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Shana Ting Lipton
At the end of the day, when that henna tattoo has faded, you are all that remains

It seems as though Deepak is the new Tupac, and the Dalai Lama's Nirvana is bigger than the 90's rock stars ever were. You can now even buy Hindu gods lunch boxes. The gang's all here: Shiva, Ganesha, Vishnu, Lakshmi... It's like Scooby Doo without the Mystery Machine (your body is, after all, the vehicle...).

All pop cultural cynicism aside, this interest in things spiritual and Eastern is beneficial to us all. The more people tune into this zeitgeist, the more they will open up to more liberal, healthy, loving and guilt-free ways of experiencing God and themselves. But as this all-encompassing and powerful vehicle zooms forward, somewhere along the way there's bound to be road kill. The first casualties of this concomitant epidemic have already cropped up. They can be seen in the unfortunate people who twist and use Eastern spirituality to justify and perpetuate their faults and negative life patterns. They are the victims of Spiritual Appropriation Disorder (SAD).

Writer Brian Brown Walker interprets a line from the I-Ching, Book of Changes: "The wisdom of cultivating receptivity cannot be overstated." Many I-Ching connoisseurs will joke that when you ask the ancient Chinese oracle a question, the answer is almost always, "Do nothing." This is of course just an insider's jab. Those same inquisitive students of life realize that this is merely the surface message. Unfortunately, many SAD sufferers take this as a sign that they need not make any important decisions in life. Whichever higher power they put their faith in, is in fact, working tirelessly to make all these decisions for them.

Believing this, when the SAD victim is called upon to make a major choice in life, he/she simply replies that receptivity is the answer, or rather that the answer will come to him/her. When the answer does come: "We've found someone else to take the job," "That's it, I'm leaving you," or "We're moving you to our headquarters in Wisconsin," they simply smile, believing that Destiny has once again spun its web.


In Taming the Tiger, Akong Tulku Rinpoche writes: "Once we are able to let it go, it just falls away from us." Everyone agrees that letting things go is often the best solution, especially when faced with a pointless struggle or a grudge-holding match. We know that because our lives change every moment we can never be too attached, for example, to yesterday's flip and nasty word war. This is one of the SAD sufferer's favorite appropriations. It allows him/her to hide from the human pain that engulfs him/her. He/she will utilize this statement to turn away from a myriad of painful emotional experiences: mourning, a break-up or divorce, feelings of guilt, resentment, being dumped on Instragram, or insecurity. He/she may suddenly turn emotionally lifeless and turn their back on these necessary human emotions (a.k.a. wilting lotus position). Unfortunately, SAD sufferers fail to realize that in facing (and then letting go of) these feelings, one becomes stronger, deeper, more understanding and compassionate, and even grows.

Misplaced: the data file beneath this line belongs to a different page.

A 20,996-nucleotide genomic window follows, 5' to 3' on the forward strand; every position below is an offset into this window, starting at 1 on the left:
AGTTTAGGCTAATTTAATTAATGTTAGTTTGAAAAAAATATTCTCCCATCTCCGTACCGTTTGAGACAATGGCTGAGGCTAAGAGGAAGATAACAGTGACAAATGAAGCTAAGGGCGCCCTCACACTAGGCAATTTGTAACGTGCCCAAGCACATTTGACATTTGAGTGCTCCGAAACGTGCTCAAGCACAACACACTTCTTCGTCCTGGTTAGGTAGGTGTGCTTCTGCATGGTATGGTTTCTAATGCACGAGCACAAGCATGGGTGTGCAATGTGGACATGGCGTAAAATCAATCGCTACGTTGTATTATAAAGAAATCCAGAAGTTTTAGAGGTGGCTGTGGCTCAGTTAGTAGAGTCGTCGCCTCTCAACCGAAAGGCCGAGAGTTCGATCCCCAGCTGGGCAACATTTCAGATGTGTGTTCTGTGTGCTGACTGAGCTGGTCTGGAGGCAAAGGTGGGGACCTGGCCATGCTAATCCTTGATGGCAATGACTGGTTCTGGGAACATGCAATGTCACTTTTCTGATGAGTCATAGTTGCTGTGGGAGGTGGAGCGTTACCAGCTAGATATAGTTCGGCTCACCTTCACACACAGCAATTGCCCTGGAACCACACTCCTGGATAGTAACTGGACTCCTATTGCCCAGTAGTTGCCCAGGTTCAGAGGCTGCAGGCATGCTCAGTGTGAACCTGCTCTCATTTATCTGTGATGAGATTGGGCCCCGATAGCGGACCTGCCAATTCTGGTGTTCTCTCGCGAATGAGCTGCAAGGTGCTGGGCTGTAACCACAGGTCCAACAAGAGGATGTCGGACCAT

"You must love yourself before you can love others," is a line from Guruchander Singh Khalsa's book, Tantric Numerology. We've heard this statement countless times in relationship self-help books, and it is of course a spiritual right of passage. However, the SAD sufferer uses this as his/her mantra of self-absorption. Whenever he/she is putting his/her needs over someone else's endlessly chanting his/her own praises or bemoaning the pains of life. This statement gives carte blanche to continue with no regard for what their friend, family member, or partner might be experiencing. This long barrage of self-involved sentences is, after all, part of loving themselves. Sometimes the SAD sufferer makes no room for their cohorts' love, but rather loves him/herself to death. One can only pray in such a case, that reincarnation will not occur.